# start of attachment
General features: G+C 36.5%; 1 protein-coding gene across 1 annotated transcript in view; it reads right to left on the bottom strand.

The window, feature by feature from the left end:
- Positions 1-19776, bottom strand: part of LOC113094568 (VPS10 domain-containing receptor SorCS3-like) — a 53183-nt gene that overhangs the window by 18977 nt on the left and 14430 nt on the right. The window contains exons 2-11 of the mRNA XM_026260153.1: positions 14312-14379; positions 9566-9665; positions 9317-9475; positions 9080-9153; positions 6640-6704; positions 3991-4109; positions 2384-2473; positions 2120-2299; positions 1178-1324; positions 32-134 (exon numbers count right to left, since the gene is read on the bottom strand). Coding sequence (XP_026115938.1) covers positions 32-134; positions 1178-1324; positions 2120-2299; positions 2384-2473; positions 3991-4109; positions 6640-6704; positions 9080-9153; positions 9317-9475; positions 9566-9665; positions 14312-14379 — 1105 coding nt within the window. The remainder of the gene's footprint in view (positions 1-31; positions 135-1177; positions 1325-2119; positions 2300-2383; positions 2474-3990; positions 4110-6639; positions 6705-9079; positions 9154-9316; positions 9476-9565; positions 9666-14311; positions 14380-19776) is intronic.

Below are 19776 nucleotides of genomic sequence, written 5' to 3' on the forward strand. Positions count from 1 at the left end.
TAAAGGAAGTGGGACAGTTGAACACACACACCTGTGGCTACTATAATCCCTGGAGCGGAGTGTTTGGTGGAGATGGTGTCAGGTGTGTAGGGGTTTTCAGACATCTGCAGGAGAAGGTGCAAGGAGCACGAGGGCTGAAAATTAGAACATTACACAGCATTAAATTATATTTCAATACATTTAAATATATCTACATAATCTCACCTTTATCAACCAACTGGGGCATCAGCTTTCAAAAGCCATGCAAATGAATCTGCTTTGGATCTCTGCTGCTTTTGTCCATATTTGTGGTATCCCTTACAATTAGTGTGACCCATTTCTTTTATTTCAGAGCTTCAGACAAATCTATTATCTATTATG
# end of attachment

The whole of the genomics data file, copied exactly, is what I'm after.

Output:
General features: G+C 36.5%; 1 protein-coding gene across 1 annotated transcript in view; it reads right to left on the bottom strand.

The window, feature by feature from the left end:
- Positions 1-19776, bottom strand: part of LOC113094568 (VPS10 domain-containing receptor SorCS3-like) — a 53183-nt gene that overhangs the window by 18977 nt on the left and 14430 nt on the right. The window contains exons 2-11 of the mRNA XM_026260153.1: positions 14312-14379; positions 9566-9665; positions 9317-9475; positions 9080-9153; positions 6640-6704; positions 3991-4109; positions 2384-2473; positions 2120-2299; positions 1178-1324; positions 32-134 (exon numbers count right to left, since the gene is read on the bottom strand). Coding sequence (XP_026115938.1) covers positions 32-134; positions 1178-1324; positions 2120-2299; positions 2384-2473; positions 3991-4109; positions 6640-6704; positions 9080-9153; positions 9317-9475; positions 9566-9665; positions 14312-14379 — 1105 coding nt within the window. The remainder of the gene's footprint in view (positions 1-31; positions 135-1177; positions 1325-2119; positions 2300-2383; positions 2474-3990; positions 4110-6639; positions 6705-9079; positions 9154-9316; positions 9476-9565; positions 9666-14311; positions 14380-19776) is intronic.

Below are 19776 nucleotides of genomic sequence, written 5' to 3' on the forward strand. Positions count from 1 at the left end.
TAAAGGAAGTGGGACAGTTGAACACACACACCTGTGGCTACTATAATCCCTGGAGCGGAGTGTTTGGTGGAGATGGTGTCAGGTGTGTAGGGGTTTTCAGACATCTGCAGGAGAAGGTGCAAGGAGCACGAGGGCTGAAAATTAGAACATTACACAGCATTAAATTATATTTCAATACATTTAAATATATCTACATAATCTCACCTTTATCAACCAACTGGGGCATCAGCTTTCAAAAGCCATGCAAATGAATCTGCTTTGGATCTCTGCTGCTTTTGTCCATATTTGTGGTATCCCTTACAATTAGTGTGACCCATTTCTTTTATTTCAGAGCTTCAGACAAATCTATTATCTATTATG